The gain in height
A larger and better survival diet allowed adult members of the generation that first witnessed the rise in agricultural efficiency to increase weight, and, consequently, to improve health and extend life. Better nutrition of pregnant women also improved the nutritional status of fetuses and infants. Access to sufficient amounts of calories and other vital nutrients in utero and developmental ages has been shown to affect the off-spring’s final height. Thus, whereas the immediate effect of the improvements in food
Economic and technological development and their relationships to body size and productivity



              62                   64 66 68 70 72 74 76 78 80
Height (inches)
Figure 2.3
Relative mortality risk among Union Army veterans and among Norwegian males. Author’s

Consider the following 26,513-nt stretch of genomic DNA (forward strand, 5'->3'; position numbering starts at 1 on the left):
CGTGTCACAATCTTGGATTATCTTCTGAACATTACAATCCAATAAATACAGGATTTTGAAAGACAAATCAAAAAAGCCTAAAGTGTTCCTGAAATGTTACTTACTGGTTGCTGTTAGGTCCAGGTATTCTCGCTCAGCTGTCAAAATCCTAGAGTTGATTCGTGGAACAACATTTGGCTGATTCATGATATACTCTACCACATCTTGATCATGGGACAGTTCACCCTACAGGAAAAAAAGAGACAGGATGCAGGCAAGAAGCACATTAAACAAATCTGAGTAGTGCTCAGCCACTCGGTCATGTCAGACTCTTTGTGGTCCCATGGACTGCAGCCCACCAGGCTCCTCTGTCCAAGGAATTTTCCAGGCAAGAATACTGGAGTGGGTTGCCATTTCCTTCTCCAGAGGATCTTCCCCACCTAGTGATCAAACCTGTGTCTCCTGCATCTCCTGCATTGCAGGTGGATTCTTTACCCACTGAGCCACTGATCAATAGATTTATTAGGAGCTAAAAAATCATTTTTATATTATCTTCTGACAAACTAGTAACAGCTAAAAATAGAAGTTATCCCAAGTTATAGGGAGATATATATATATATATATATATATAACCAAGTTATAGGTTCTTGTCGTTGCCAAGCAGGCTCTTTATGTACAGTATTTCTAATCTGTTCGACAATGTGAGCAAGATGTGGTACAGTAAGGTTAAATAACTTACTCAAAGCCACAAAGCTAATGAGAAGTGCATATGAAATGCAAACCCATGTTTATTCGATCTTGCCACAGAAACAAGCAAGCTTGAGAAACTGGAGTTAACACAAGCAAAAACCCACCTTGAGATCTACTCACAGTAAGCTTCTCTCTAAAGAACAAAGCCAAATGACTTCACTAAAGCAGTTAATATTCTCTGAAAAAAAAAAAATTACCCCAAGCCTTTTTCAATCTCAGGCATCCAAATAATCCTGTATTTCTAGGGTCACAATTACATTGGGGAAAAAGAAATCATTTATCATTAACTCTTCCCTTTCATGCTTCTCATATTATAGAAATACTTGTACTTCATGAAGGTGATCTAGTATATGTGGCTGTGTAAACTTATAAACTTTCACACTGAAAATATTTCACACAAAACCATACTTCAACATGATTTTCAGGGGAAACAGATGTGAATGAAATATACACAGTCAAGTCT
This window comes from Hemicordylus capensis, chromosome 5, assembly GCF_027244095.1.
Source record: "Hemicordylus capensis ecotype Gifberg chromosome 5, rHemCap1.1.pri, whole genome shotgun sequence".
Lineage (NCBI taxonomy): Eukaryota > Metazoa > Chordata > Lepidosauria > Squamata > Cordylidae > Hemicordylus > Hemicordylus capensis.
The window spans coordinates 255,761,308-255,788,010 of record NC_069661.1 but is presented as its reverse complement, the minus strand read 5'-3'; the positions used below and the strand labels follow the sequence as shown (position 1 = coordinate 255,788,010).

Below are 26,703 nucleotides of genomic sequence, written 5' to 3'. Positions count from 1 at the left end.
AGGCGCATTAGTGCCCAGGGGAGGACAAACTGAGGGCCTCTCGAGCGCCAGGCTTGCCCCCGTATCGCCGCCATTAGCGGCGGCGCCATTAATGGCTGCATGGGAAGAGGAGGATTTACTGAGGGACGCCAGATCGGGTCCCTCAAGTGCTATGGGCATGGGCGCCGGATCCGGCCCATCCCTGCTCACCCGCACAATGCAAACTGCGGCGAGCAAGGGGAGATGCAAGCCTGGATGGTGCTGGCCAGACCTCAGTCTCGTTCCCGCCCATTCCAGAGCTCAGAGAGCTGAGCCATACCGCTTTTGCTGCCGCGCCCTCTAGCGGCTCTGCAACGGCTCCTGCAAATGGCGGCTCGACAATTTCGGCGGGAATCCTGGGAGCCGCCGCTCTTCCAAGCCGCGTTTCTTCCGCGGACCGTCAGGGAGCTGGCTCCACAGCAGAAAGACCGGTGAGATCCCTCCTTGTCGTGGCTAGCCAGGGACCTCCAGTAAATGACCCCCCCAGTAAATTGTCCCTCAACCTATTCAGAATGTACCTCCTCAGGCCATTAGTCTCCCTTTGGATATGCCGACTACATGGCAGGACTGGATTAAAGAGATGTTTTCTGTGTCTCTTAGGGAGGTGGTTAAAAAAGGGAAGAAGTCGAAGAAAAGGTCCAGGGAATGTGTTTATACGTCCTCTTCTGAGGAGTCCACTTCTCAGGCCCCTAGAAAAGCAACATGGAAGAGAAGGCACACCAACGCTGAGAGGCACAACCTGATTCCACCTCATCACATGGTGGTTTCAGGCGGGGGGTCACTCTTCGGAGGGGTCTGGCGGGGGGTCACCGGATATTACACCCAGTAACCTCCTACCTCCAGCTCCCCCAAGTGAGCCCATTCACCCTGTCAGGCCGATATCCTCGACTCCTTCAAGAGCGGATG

Supply was to raise the amount of energy spent at work and to boost body weight, the long-run impact over the course of several generations has been an increase instature. This conclusion is supported by the time series on mean final heights for various European populations, shown in Table 2.2. Waaler (1984) also identified the role of body height as a factor in uencing morbidity and mortality. Figure 2.3 plots the relationship between relative mortality risk and height found among Norwegian men aged 40–59 measured in the 1960s and among Union Army veterans measured at ages 23–49 and at risk between ages 55 and 75. Short men, whether modern Norwegians or nineteenth-century Americans, were much more likely to die early than tall men. Height has also been found to be an important predictor of the relative likelihood that men aged 23–49 would be rejected from the Union Army between 1861 and 1865 because of chronic diseases. Despite significant differences in ethnicity, environmental circumstances, the array and severity of diseases, and time, the functional relationship between height and relative risk are strikingly similar in the two cases. To gauge the relative importance of height and weight for an individual’s risk of mortality, an isomortality surface that relates the risk of death to both height and weight simultaneously is needed. Such a surface, presented in Fig. 2.4, was fitted to Waaler’s data. Transecting the isomortality map are iso-BMI lines that give the locus of BMI between 16 and 34. The heavy line transecting the minimum point of each iso-mortality curve represents the weight that minimizes mortality risk at each height. Since an individual’s height cannot be varied by changes in nutrition after maturity, adults can move to a more desirable BMI only by changing their weight. Therefore, the x-axis is interpreted as a measure of the effect of the current nutritional status of mature males on adult mortality rates. Moreover, since most stunting takes place before age three, the y-axis is interpreted as a measure of the effect of nutritional.